What is the purpose of a business? The obvious answer is to make money for shareholders. A company’s owners appoint its board, which appoints its executive team, which hires and fires the rest of the people that make up the organisation. Therefore, in theory, all should be focused on maximising shareholder returns.
But that’s not a very exciting story to tell customers or potential new hires. And nor will it inspire under-pressure executives to succeed and to build a business with longevity – even if they do stand to be handsomely rewarded. A sense of higher purpose is clearly a desirable thing, as a couple of research reports have highlighted this week.
The total value of Britain’s businesses could increase by £130bn if they were more effectively ‘organised around clear corporate purposes that unite all stakeholders’, according to a report by the Big Innovation Centre (BIC). It’s a largely symbolic figure but you get the gist. A more sceptical take on the matter from PR firm Claremont Comms expresses concern that in some cases ‘purpose’ is becoming a shallow add-on in the same vein as a million useless CSR programmes, but nonetheless acknowledges that having a purpose can add real value.
From Apple’s obsession with design to Ikea’s ‘democratisation’ of furniture, a clear purpose can be a valuable component of a company’s reputation. It’s particularly useful for recruitment, as so-called millennials are said to be motivated by purpose more than money. It’s also a handy benchmark for bosses to measure their performance and decisions against.
Pursuing a purpose isn’t too difficult if you're in the process of starting your own business. But if you're drafted in to turn around an ailing FTSE giant - say Vodafone or Tesco - you're going to have a challenge convincing hundreds of thousands of staff, and millions of other stakeholders, that your company now has a higher reason for existing than keeping the cash coming in. ‘Drastic’ Dave Lewis seems to have patched up his company’s finances, but now his challenge is to make people give a toss about Tesco. That won’t be easy.
It’s partly a fundamental problem with the plc model. In a private owner-managed company, the person (or people) with all the power lives and breathes the business. They're uniquely positioned to inject a sense of purpose into it. Even private equity bods, not known for their sentimentality or long-term outlook, are at least intimately familiar with the goings on of their investment.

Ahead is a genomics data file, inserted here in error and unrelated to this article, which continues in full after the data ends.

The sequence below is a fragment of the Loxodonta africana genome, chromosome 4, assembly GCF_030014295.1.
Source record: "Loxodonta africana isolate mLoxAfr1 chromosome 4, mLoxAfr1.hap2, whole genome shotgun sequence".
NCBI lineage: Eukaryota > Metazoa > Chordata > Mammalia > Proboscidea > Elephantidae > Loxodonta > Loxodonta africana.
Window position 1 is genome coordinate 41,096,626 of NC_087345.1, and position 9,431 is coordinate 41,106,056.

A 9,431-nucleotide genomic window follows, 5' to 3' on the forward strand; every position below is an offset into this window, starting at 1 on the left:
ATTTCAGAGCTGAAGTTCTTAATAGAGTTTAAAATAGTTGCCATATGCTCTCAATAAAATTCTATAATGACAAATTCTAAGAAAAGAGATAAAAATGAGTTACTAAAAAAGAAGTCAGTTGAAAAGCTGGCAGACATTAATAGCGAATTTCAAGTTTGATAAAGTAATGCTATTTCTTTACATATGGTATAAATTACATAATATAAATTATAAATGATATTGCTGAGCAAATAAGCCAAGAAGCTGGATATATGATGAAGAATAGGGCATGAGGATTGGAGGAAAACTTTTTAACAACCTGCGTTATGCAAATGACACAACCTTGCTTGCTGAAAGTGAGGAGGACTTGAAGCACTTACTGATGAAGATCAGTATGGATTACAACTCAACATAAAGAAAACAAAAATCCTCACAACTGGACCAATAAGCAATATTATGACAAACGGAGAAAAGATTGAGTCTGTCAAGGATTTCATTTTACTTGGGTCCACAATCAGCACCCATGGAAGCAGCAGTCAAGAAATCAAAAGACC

Most of the equity stakes in plcs, on the other hand, are looked after by distant asset managers on behalf of even more distant shareholders. They’re especially distant in Britain, where big ‘blockholders’ with a large stake in a listed company are relatively rare compared with mainland Europe and the US. The BIC report describes blockholders as ‘important promoters of corporate purpose’ who take the time to understand why management teams are taking certain risks and investing in intangible assets with long-term importance. That contrasts with small shareholders who are likely to be more preoccupied with a company’s value as a short-term investment, taking a much greater interest in the next quarter’s earnings than in a leader’s vision for the future.
That's not to say it's impossible for big plcs to adopt a renewed sense of purpose. Unilever is perhaps the obvious example from the FTSE 100. Its chief exec Paul Polman arrived with grand plans to make the company substantially more focused on sustainability. It seems to have worked, at least on the face of things – Unilever’s brand is now synonymous with social responsibility. And there are plenty of privately-owned companies, from BHS to Russia’s oligarchs, that have prioritised short-term money making over long-term, responsible brand building.
Unilever is a special case though. It required somebody with a near-evangelical obsession with making business more sustainable. And Polman also had the benefit of Unilever’s purpose-driven past, which allowed him to pitch his plans as a return to the company’s roots, rather than a programme of change brought in by an outsider.
Claremont’s report lists some practical steps management can take to give their company a greater sense of purpose. Communicating its purpose to stakeholders, embedding it in the company with training and KPIs and recruiting ‘purpose-oriented workers,’ for instance.
But for those on the board, there is always going to be a tension between the company’s stated ‘purpose’ and their fiduciary duty, under which they are legally bound to act in the interest of shareholders. If they want to pursue loftier aims, the leaders of UK Plc need to get investor buy-in. Otherwise ‘purpose’ will never be more than a nice-to-have sideshow to the business of making money.